Power plants get green light

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A plan to triple the output of Top Energy's Ngawha geothermal power station, above, is going ahead after a Maori trust dropped an appeal to the Environment Court. Photo / Debbie Beadle
A plan to triple the output of Top Energy's Ngawha geothermal power station, above, is going ahead after a Maori trust dropped an appeal to the Environment Court. Photo / Debbie Beadle

A $300-million geothermal power station expansion near Kaikohe that could provide all the Far North's electricity needs will go ahead after an appeal to the Environment court over the plan was dropped.

Top Energy chief executive Russell Shaw.
Top Energy chief executive Russell Shaw.

Lines company Top Energy was this given a green light in September to build two new geothermal power plants at Ngawha Springs, boosting its output from the current 25MW to 75MW - more than the Far North's peak demand of 70MW. But the consent was appealed by Parahirahi C1 Trust, which is the kaitiaki (guardian) of the nearby Waiariki hot springs and manages a hot pool complex on trust-owned land and Crown land at Ngawha the Waitangi Tribunal has recommended be returned to Maori.

However, yesterday the two parties announced they had reached an agreement and the appeal had been dropped to allow the scheme to go ahead. The project will make the Far North a power exporter and, thanks to surplus heat and steam, could attract industries such as milk and timber processing to an area starved of jobs.

Top Energy has made concessions to the group and agreed not to cause or contribute to any adverse effects on the pools and the company will provide funding support for the development of Nga Waiariki pools area which are a popular tourist destination and a valuable local resource for the community.

Top Energy's chief executive Russell Shaw said concerns raised by Parahirahi C1 Trust have been addressed and a joint consent order was filed with the Environment Court.

"This meant that there was no further opposition to the plans and the resource consents for the expansion of the power station were granted," Mr Shaw said.

"It is a major step in securing a resilient and reliable power supply for the people of the Far North as well as reinforcing the power supply in the North Island following the closure of the gas and coal plants in south Auckland and the Waikato."

Mr Shaw acknowledged the efforts of the trust to work with the company to resolve concerns arising from the proposals. "We fully appreciate the cultural significance of the area and are committed to working with the trust to ensure the sustainable management of the geothermic reservoir," he said.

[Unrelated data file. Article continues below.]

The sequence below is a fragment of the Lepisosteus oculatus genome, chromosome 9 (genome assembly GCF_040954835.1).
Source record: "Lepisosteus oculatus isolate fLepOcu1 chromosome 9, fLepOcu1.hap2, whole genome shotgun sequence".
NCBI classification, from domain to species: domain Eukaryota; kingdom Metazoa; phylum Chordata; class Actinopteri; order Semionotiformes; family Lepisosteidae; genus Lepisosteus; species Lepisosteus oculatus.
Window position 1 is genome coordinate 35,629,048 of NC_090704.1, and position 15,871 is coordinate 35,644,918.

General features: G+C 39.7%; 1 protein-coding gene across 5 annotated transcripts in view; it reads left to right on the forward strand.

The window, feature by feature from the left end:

Parahirahi C1 Trust chairman, Te Tuhi Robust described the agreement as an excellent outcome which provides more gains around technical issues within the consent. "There is nothing within the agreement that sits at odds with the law or cultural integrity for us. We believe it reflects a willingness and commitment from Top Energy to work with our community and people," Dr Robust said.

As part of the agreement, Top Energy has agreed not to cause or contribute to any adverse effects on the pools, which will require an independent monitoring programme to monitor fluids reinjected into the reservoir, including controls on the contents of that fluid to eliminate waste, and to ensure reinjection procedures reflect best practice.

Another condition is the appointment of a kaitiaki advisor who will advise an independent peer review panel and who will be consulted as part of Top Energy's cultural indicators monitoring programme. In addition, Top Energy will also support the trust in undertaking an annual independent scientific audit.

The first of the new 25MW power stations could be producing power by 2020 which coincides with the closure of the Genesis Energy coal generation plants at Huntly. "We're really keen to replace them with clean, green energy. It means we'll be self-sufficient with renewable energy with the potential to bring more industry into the district," Mr Shaw said.

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